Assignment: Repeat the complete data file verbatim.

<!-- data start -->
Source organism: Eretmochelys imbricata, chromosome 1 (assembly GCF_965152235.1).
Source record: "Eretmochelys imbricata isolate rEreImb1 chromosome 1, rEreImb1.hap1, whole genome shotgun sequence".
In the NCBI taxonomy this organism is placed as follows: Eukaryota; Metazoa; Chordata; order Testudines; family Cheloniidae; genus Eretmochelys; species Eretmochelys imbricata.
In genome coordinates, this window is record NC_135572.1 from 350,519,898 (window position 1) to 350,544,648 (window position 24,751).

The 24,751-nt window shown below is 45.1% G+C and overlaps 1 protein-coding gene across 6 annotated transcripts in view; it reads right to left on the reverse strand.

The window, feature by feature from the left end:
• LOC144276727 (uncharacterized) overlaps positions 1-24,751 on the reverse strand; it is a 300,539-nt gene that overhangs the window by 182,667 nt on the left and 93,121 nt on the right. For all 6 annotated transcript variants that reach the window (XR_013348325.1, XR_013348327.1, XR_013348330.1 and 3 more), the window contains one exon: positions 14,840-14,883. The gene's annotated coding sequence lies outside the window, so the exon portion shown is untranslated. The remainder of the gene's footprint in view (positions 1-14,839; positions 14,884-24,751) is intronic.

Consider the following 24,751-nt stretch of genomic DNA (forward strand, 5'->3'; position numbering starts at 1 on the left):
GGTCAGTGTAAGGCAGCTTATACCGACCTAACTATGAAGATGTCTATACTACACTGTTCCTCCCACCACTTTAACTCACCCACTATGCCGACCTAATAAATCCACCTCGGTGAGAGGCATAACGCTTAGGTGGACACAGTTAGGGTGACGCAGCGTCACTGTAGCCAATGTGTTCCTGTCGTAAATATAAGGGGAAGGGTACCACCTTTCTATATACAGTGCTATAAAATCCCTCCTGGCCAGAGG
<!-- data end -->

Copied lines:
Source organism: Eretmochelys imbricata, chromosome 1 (assembly GCF_965152235.1).
Source record: "Eretmochelys imbricata isolate rEreImb1 chromosome 1, rEreImb1.hap1, whole genome shotgun sequence".
In the NCBI taxonomy this organism is placed as follows: Eukaryota; Metazoa; Chordata; order Testudines; family Cheloniidae; genus Eretmochelys; species Eretmochelys imbricata.
In genome coordinates, this window is record NC_135572.1 from 350,519,898 (window position 1) to 350,544,648 (window position 24,751).

The 24,751-nt window shown below is 45.1% G+C and overlaps 1 protein-coding gene across 6 annotated transcripts in view; it reads right to left on the reverse strand.

The window, feature by feature from the left end:
• LOC144276727 (uncharacterized) overlaps positions 1-24,751 on the reverse strand; it is a 300,539-nt gene that overhangs the window by 182,667 nt on the left and 93,121 nt on the right. For all 6 annotated transcript variants that reach the window (XR_013348325.1, XR_013348327.1, XR_013348330.1 and 3 more), the window contains one exon: positions 14,840-14,883. The gene's annotated coding sequence lies outside the window, so the exon portion shown is untranslated. The remainder of the gene's footprint in view (positions 1-14,839; positions 14,884-24,751) is intronic.

Consider the following 24,751-nt stretch of genomic DNA (forward strand, 5'->3'; position numbering starts at 1 on the left):
GGTCAGTGTAAGGCAGCTTATACCGACCTAACTATGAAGATGTCTATACTACACTGTTCCTCCCACCACTTTAACTCACCCACTATGCCGACCTAATAAATCCACCTCGGTGAGAGGCATAACGCTTAGGTGGACACAGTTAGGGTGACGCAGCGTCACTGTAGCCAATGTGTTCCTGTCGTAAATATAAGGGGAAGGGTACCACCTTTCTATATACAGTGCTATAAAATCCCTCCTGGCCAGAGG